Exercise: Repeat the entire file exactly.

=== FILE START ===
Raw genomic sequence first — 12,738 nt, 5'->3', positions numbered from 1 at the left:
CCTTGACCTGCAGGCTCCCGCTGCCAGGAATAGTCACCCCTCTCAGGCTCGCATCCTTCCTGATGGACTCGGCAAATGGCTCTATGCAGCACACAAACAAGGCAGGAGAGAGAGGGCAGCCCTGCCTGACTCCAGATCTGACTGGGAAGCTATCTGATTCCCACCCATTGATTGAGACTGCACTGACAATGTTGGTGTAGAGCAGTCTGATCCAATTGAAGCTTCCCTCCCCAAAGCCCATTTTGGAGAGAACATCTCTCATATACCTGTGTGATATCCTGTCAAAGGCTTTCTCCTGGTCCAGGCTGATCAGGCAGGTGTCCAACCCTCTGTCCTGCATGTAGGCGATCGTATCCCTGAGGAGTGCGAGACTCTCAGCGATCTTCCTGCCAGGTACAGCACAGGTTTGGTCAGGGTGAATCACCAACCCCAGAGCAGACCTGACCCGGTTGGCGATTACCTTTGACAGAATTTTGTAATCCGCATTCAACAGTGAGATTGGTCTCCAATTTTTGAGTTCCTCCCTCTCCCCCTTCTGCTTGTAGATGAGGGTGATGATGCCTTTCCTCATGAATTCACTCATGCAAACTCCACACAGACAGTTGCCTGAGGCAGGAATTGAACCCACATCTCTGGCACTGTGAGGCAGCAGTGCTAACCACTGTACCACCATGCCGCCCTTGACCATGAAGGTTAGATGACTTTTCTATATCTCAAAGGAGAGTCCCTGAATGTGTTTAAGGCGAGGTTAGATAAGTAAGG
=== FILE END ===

Raw genomic sequence first — 12,738 nt, 5'->3', positions numbered from 1 at the left:
CCTTGACCTGCAGGCTCCCGCTGCCAGGAATAGTCACCCCTCTCAGGCTCGCATCCTTCCTGATGGACTCGGCAAATGGCTCTATGCAGCACACAAACAAGGCAGGAGAGAGAGGGCAGCCCTGCCTGACTCCAGATCTGACTGGGAAGCTATCTGATTCCCACCCATTGATTGAGACTGCACTGACAATGTTGGTGTAGAGCAGTCTGATCCAATTGAAGCTTCCCTCCCCAAAGCCCATTTTGGAGAGAACATCTCTCATATACCTGTGTGATATCCTGTCAAAGGCTTTCTCCTGGTCCAGGCTGATCAGGCAGGTGTCCAACCCTCTGTCCTGCATGTAGGCGATCGTATCCCTGAGGAGTGCGAGACTCTCAGCGATCTTCCTGCCAGGTACAGCACAGGTTTGGTCAGGGTGAATCACCAACCCCAGAGCAGACCTGACCCGGTTGGCGATTACCTTTGACAGAATTTTGTAATCCGCATTCAACAGTGAGATTGGTCTCCAATTTTTGAGTTCCTCCCTCTCCCCCTTCTGCTTGTAGATGAGGGTGATGATGCCTTTCCTCATGAATTCACTCATGCAAACTCCACACAGACAGTTGCCTGAGGCAGGAATTGAACCCACATCTCTGGCACTGTGAGGCAGCAGTGCTAACCACTGTACCACCATGCCGCCCTTGACCATGAAGGTTAGATGACTTTTCTATATCTCAAAGGAGAGTCCCTGAATGTGTTTAAGGCGAGGTTAGATAAGTAAGG